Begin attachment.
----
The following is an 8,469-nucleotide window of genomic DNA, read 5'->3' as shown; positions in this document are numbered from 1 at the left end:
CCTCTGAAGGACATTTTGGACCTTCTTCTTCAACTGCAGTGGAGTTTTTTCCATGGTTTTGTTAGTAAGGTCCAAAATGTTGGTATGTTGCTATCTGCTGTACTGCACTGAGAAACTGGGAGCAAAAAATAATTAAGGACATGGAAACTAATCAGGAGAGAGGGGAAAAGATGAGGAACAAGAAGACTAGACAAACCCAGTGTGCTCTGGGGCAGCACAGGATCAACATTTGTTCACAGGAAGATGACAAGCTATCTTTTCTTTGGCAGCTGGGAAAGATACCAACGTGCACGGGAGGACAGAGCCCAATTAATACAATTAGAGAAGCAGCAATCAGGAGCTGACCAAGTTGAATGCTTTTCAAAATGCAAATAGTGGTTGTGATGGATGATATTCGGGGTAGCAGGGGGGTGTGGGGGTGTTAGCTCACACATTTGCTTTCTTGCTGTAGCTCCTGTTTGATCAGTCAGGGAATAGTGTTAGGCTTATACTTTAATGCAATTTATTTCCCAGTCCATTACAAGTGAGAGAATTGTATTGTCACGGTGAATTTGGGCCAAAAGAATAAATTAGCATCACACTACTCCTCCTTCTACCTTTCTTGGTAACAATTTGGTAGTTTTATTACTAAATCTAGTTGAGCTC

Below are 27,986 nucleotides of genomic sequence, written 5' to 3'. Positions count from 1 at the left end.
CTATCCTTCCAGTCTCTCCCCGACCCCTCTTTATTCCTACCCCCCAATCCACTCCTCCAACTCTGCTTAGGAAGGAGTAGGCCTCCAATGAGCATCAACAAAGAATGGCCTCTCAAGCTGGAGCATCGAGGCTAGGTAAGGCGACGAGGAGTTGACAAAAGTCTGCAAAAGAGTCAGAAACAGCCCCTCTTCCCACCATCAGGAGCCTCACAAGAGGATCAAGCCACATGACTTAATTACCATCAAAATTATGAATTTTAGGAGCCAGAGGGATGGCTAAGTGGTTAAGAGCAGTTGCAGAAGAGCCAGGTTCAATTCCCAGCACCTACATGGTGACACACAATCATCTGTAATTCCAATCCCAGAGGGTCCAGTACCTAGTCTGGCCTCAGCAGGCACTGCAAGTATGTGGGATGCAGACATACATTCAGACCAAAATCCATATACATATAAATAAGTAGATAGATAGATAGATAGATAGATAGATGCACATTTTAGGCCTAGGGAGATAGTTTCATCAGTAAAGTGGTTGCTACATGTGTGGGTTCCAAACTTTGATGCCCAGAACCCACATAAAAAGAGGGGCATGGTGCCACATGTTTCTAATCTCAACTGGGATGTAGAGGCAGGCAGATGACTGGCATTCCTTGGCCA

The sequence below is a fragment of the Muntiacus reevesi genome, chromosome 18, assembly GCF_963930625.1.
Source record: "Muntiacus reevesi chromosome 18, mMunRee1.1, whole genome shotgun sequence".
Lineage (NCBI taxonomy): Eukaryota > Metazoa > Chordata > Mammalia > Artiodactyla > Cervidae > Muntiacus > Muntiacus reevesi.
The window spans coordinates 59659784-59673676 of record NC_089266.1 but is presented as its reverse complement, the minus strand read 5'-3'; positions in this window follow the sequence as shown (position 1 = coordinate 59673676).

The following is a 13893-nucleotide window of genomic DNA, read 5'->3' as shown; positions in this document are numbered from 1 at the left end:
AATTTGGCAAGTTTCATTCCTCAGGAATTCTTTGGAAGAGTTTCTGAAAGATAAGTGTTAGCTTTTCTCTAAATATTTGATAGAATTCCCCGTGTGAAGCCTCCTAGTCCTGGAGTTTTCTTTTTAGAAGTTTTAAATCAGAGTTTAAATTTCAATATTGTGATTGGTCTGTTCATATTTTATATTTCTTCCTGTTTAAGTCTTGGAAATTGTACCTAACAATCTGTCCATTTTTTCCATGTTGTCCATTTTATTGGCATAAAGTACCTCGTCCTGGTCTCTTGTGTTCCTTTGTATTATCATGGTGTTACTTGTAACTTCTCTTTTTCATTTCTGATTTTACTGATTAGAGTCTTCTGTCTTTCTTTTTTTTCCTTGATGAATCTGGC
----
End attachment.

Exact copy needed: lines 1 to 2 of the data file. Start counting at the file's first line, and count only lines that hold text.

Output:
The following is an 8,469-nucleotide window of genomic DNA, read 5'->3' as shown; positions in this document are numbered from 1 at the left end:
CCTCTGAAGGACATTTTGGACCTTCTTCTTCAACTGCAGTGGAGTTTTTTCCATGGTTTTGTTAGTAAGGTCCAAAATGTTGGTATGTTGCTATCTGCTGTACTGCACTGAGAAACTGGGAGCAAAAAATAATTAAGGACATGGAAACTAATCAGGAGAGAGGGGAAAAGATGAGGAACAAGAAGACTAGACAAACCCAGTGTGCTCTGGGGCAGCACAGGATCAACATTTGTTCACAGGAAGATGACAAGCTATCTTTTCTTTGGCAGCTGGGAAAGATACCAACGTGCACGGGAGGACAGAGCCCAATTAATACAATTAGAGAAGCAGCAATCAGGAGCTGACCAAGTTGAATGCTTTTCAAAATGCAAATAGTGGTTGTGATGGATGATATTCGGGGTAGCAGGGGGGTGTGGGGGTGTTAGCTCACACATTTGCTTTCTTGCTGTAGCTCCTGTTTGATCAGTCAGGGAATAGTGTTAGGCTTATACTTTAATGCAATTTATTTCCCAGTCCATTACAAGTGAGAGAATTGTATTGTCACGGTGAATTTGGGCCAAAAGAATAAATTAGCATCACACTACTCCTCCTTCTACCTTTCTTGGTAACAATTTGGTAGTTTTATTACTAAATCTAGTTGAGCTC